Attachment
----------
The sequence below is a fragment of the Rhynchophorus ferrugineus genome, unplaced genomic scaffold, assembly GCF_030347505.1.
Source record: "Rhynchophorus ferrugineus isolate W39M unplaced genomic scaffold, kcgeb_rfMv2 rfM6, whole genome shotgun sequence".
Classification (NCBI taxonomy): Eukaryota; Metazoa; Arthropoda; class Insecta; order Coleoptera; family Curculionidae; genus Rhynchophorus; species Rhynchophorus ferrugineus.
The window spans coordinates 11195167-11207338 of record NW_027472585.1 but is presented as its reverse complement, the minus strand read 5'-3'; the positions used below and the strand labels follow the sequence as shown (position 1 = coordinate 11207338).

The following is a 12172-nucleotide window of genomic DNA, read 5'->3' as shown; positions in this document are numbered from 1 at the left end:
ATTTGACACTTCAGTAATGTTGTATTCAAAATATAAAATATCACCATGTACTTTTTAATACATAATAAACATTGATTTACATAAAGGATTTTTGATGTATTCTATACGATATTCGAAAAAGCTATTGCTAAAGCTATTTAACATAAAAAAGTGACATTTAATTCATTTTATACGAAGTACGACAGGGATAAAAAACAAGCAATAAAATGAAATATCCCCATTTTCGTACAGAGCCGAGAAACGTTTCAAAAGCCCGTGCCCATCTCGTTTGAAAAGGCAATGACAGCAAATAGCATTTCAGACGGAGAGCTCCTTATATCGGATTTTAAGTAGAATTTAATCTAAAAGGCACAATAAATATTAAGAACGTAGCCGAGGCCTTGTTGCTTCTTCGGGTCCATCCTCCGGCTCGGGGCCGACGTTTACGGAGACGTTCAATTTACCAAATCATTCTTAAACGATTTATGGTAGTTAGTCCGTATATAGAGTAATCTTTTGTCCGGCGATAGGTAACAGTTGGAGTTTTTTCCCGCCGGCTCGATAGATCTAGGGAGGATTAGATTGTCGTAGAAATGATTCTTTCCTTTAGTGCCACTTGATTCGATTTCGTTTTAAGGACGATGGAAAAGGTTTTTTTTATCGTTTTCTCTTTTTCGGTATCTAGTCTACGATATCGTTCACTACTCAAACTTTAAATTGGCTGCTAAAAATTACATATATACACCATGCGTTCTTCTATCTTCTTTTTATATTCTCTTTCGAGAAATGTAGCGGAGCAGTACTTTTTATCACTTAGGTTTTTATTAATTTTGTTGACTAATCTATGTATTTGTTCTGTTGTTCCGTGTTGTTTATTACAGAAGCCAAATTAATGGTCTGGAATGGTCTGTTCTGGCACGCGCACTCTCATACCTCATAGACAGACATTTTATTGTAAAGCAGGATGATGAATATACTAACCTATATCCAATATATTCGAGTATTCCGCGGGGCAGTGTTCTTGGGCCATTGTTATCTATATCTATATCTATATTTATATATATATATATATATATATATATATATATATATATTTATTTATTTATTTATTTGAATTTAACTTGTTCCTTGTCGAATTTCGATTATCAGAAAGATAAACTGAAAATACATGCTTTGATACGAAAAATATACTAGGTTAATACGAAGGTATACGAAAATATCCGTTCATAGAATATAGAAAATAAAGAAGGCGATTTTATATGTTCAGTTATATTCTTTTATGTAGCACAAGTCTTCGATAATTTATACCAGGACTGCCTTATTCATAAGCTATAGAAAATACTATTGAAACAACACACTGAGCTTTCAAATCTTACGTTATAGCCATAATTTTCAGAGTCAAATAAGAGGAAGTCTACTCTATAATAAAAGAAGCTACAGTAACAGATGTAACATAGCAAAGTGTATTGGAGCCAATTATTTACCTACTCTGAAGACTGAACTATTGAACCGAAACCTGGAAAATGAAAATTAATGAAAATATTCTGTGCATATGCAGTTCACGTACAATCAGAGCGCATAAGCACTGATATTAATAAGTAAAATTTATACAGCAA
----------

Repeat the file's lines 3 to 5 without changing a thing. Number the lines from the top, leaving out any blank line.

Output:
Classification (NCBI taxonomy): Eukaryota; Metazoa; Arthropoda; class Insecta; order Coleoptera; family Curculionidae; genus Rhynchophorus; species Rhynchophorus ferrugineus.
The window spans coordinates 11195167-11207338 of record NW_027472585.1 but is presented as its reverse complement, the minus strand read 5'-3'; the positions used below and the strand labels follow the sequence as shown (position 1 = coordinate 11207338).

The following is a 12172-nucleotide window of genomic DNA, read 5'->3' as shown; positions in this document are numbered from 1 at the left end: